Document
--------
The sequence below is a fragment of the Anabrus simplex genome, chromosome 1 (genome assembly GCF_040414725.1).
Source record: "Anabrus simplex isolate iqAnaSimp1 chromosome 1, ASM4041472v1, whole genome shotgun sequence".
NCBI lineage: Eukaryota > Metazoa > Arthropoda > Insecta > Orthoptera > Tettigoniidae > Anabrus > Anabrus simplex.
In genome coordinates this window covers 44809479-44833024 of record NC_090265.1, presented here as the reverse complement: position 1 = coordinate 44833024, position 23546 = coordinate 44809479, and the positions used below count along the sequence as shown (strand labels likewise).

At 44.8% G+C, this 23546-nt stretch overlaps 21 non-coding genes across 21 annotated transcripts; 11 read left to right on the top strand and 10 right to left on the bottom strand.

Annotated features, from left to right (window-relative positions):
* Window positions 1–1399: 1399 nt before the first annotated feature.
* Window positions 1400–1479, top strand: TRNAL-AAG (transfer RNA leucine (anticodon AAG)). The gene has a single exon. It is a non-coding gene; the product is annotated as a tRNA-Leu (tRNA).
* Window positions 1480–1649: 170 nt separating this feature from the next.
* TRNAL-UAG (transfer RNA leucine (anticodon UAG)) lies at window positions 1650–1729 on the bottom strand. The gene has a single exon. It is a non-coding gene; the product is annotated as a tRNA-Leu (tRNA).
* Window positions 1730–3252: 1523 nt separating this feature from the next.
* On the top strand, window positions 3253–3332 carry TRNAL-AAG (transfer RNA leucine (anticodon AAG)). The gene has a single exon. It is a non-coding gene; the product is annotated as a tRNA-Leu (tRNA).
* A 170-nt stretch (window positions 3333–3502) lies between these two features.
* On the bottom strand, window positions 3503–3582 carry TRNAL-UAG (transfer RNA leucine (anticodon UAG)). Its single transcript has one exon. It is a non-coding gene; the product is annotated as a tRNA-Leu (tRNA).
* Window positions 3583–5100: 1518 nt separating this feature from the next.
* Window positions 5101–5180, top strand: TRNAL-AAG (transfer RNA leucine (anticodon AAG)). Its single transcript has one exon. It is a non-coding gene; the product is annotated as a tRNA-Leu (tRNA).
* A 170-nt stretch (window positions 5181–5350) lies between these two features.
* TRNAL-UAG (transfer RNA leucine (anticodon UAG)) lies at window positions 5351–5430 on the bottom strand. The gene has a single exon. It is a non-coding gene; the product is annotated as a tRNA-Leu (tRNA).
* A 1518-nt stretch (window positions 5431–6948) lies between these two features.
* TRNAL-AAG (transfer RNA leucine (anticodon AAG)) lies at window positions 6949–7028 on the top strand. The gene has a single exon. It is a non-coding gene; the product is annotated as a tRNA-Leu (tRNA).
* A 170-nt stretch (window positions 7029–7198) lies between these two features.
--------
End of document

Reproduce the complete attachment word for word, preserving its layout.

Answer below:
The sequence below is a fragment of the Anabrus simplex genome, chromosome 1 (genome assembly GCF_040414725.1).
Source record: "Anabrus simplex isolate iqAnaSimp1 chromosome 1, ASM4041472v1, whole genome shotgun sequence".
NCBI lineage: Eukaryota > Metazoa > Arthropoda > Insecta > Orthoptera > Tettigoniidae > Anabrus > Anabrus simplex.
In genome coordinates this window covers 44809479-44833024 of record NC_090265.1, presented here as the reverse complement: position 1 = coordinate 44833024, position 23546 = coordinate 44809479, and the positions used below count along the sequence as shown (strand labels likewise).

At 44.8% G+C, this 23546-nt stretch overlaps 21 non-coding genes across 21 annotated transcripts; 11 read left to right on the top strand and 10 right to left on the bottom strand.

Annotated features, from left to right (window-relative positions):
* Window positions 1–1399: 1399 nt before the first annotated feature.
* Window positions 1400–1479, top strand: TRNAL-AAG (transfer RNA leucine (anticodon AAG)). The gene has a single exon. It is a non-coding gene; the product is annotated as a tRNA-Leu (tRNA).
* Window positions 1480–1649: 170 nt separating this feature from the next.
* TRNAL-UAG (transfer RNA leucine (anticodon UAG)) lies at window positions 1650–1729 on the bottom strand. The gene has a single exon. It is a non-coding gene; the product is annotated as a tRNA-Leu (tRNA).
* Window positions 1730–3252: 1523 nt separating this feature from the next.
* On the top strand, window positions 3253–3332 carry TRNAL-AAG (transfer RNA leucine (anticodon AAG)). The gene has a single exon. It is a non-coding gene; the product is annotated as a tRNA-Leu (tRNA).
* A 170-nt stretch (window positions 3333–3502) lies between these two features.
* On the bottom strand, window positions 3503–3582 carry TRNAL-UAG (transfer RNA leucine (anticodon UAG)). Its single transcript has one exon. It is a non-coding gene; the product is annotated as a tRNA-Leu (tRNA).
* Window positions 3583–5100: 1518 nt separating this feature from the next.
* Window positions 5101–5180, top strand: TRNAL-AAG (transfer RNA leucine (anticodon AAG)). Its single transcript has one exon. It is a non-coding gene; the product is annotated as a tRNA-Leu (tRNA).
* A 170-nt stretch (window positions 5181–5350) lies between these two features.
* TRNAL-UAG (transfer RNA leucine (anticodon UAG)) lies at window positions 5351–5430 on the bottom strand. The gene has a single exon. It is a non-coding gene; the product is annotated as a tRNA-Leu (tRNA).
* A 1518-nt stretch (window positions 5431–6948) lies between these two features.
* TRNAL-AAG (transfer RNA leucine (anticodon AAG)) lies at window positions 6949–7028 on the top strand. The gene has a single exon. It is a non-coding gene; the product is annotated as a tRNA-Leu (tRNA).
* A 170-nt stretch (window positions 7029–7198) lies between these two features.